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Winter Safety Tips for Storm Preparation

Estimated reading time: 4 minutes

When a winter weather warning is in effect, it’s a great idea to have a plan in place—especially before the harsh conditions begin and potentially keep you and your family trapped indoors for hours, or days, on end. Having certain things on hand during the winter months could save a lot of time and grief in the long run. Here are 7 essential winter safety tips and supplies to make sure you’re not caught off guard when winter weather strikes.

1. A first-aid kit

If you can’t make it to the hospital due to weather conditions and there’s a medical emergency in your home, you want to have medical items close by. Having a first-aid kit on hand is smart when it comes to storm preparedness—and not just during winter months. Some of the essential items the Red Cross recommends having in a kit include: antiseptic wipes, gauze pads, scissors, adhesive cloth tape, adhesive bandages, tweezers, aspirin packets, and nonlatex gloves.

2. A flashlight and batteries

It’s smart to have a flashlight or two in the house in case the electricity goes off.  You also should have candles and matches around as backup—the more lighting options, the better. You won’t really know how much you need light until you’re without it. Be sure to have extra batteries for your flashlight and other battery-operated devices you might need throughout a storm, like a wireless radio to stay informed about current conditions.

3. Warm clothes and blankets

If the electricity and heat in your home are affected by winter weather, you’ll want to have plenty of layers to keep you and your family warm. Jackets, sweaters, hats, gloves, and anything else that you can use to layer up are crucial to have during harsh winter conditions. A gas-powered space heater can also help warm up the rooms of your house, but be cautious: never leave a heater unattended or too close to anything flammable.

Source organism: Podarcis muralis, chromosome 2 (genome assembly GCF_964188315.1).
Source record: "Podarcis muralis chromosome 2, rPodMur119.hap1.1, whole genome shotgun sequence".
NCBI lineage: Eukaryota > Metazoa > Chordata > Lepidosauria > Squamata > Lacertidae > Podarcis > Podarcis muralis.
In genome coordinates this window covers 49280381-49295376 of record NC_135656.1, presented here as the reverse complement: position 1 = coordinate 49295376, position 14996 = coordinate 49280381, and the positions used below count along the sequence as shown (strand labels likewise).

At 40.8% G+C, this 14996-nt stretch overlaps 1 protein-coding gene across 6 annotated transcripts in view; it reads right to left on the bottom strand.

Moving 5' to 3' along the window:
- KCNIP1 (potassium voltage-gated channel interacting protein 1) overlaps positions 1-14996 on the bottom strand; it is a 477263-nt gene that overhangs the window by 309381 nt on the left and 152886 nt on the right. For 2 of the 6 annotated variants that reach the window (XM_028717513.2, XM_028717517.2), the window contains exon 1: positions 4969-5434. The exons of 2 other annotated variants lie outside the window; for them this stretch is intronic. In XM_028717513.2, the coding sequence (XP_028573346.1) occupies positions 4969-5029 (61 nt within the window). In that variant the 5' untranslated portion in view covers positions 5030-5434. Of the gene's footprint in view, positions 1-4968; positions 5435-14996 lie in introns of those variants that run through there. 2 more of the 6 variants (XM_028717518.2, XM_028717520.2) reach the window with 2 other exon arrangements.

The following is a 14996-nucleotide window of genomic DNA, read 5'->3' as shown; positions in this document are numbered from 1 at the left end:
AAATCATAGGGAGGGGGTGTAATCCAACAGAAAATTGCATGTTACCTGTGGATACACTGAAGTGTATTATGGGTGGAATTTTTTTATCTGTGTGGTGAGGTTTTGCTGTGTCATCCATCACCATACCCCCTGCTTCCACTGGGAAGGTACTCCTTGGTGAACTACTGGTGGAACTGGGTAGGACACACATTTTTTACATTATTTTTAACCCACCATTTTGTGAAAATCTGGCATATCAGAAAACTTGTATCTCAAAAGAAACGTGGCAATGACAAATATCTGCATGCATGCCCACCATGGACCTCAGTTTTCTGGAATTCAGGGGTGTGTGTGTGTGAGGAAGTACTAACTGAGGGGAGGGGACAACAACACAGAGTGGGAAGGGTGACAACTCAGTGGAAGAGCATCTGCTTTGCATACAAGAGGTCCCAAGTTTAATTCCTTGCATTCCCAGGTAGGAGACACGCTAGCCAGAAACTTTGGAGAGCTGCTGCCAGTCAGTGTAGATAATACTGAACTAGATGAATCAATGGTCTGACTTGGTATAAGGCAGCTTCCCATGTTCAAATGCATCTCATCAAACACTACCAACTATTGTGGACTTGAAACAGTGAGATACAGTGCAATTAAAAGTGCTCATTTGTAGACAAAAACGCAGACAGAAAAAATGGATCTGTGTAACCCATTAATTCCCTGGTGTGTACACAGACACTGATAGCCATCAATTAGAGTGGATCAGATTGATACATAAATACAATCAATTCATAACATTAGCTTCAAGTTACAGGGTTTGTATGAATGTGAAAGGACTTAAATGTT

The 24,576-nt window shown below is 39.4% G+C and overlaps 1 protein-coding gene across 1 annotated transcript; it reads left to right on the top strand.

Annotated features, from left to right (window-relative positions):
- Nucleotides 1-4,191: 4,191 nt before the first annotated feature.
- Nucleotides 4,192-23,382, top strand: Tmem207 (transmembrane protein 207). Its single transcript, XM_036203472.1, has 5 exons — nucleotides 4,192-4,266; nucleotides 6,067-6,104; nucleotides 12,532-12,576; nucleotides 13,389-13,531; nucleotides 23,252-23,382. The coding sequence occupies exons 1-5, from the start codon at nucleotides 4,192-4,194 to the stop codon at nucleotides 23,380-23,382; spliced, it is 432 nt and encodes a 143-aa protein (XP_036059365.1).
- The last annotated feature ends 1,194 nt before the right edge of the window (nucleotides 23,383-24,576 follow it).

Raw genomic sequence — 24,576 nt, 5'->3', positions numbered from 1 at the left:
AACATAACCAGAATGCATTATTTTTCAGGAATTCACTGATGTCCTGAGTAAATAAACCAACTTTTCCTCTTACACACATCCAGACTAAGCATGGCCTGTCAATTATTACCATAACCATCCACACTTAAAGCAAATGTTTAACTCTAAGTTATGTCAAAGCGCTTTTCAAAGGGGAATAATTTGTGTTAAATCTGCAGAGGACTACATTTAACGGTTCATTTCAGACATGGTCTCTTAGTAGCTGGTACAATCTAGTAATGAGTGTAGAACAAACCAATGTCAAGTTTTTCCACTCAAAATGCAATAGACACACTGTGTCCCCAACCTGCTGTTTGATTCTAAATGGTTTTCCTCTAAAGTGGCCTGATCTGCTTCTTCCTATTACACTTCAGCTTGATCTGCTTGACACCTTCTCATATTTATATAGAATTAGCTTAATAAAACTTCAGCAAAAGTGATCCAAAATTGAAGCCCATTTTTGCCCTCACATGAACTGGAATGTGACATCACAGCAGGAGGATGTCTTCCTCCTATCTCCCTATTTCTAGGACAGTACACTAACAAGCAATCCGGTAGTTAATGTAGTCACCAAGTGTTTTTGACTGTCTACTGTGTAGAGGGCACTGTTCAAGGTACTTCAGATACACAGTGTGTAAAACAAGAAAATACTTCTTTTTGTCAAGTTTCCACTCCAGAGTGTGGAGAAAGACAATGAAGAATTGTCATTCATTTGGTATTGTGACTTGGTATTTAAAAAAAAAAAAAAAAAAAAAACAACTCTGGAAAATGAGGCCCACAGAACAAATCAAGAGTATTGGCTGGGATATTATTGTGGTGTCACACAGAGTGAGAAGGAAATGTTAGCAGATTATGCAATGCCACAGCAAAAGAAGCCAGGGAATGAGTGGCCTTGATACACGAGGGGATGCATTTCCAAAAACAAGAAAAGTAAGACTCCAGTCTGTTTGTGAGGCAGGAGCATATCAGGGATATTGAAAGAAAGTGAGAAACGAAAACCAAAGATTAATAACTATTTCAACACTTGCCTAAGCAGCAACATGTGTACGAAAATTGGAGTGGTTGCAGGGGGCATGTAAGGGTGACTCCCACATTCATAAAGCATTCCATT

4. Medications and personal documents

Your medicine—especially if you take something on a daily basis—is a necessity. The Red Cross suggests having 7 days’ worth of medication as part of your storm preparation plan (as of Aug. 7, 2020). It’s also a good idea to stock up on any additional health-related items, like contact lenses and solution, syringes, or hearing aids with extra batteries. Along with medication, you should have your pertinent medical information, proof of address, the lease or deed for your home, passports, birth certificates, insurance policies, credit cards, and social security cards in one secure location.

5. Food and water

Ensure that you have at least a 3-day supply of clean drinking water and non-perishable food, according to the disaster preparedness site Ready.gov. Think of foods that do not require any refrigeration, like canned items or peanut butter. Sometimes your water supply can become compromised or contaminated during bad weather, so it’s best to have around one gallon of water per person in your household stored in advance. And don’t forget about the furry members of your family; make sure you have enough food and water for your pets, too.

6. A full tank of gas

Gas stations can run out of gas during emergencies, so it’s best to make sure your gas tanks are full before a storm hits. Have a bag of sand/salt handy for your driveway so that you don’t get stuck in ice or snow, and make sure that you have a shovel around during the winter months. Metal shovels can leave behind tiny bits of metal that could damage your driveway or car, so it’s best to use a plastic shovel.

7. A backup power generator

When the power goes out, generators can keep things like phone chargers, space heaters, and appliances on. To power what’s necessary for your home without spending too much money, look for portable generators as they are generally more affordable than other models. Keep in mind that generators vary based on watts, so calculate how many you’ll need to power the items you’ll need. And remember: A portable generator should sit away from your house to prevent carbon monoxide poisoning. According to the CDC, they should be “more than 20 feet away from your home, doors, and windows.”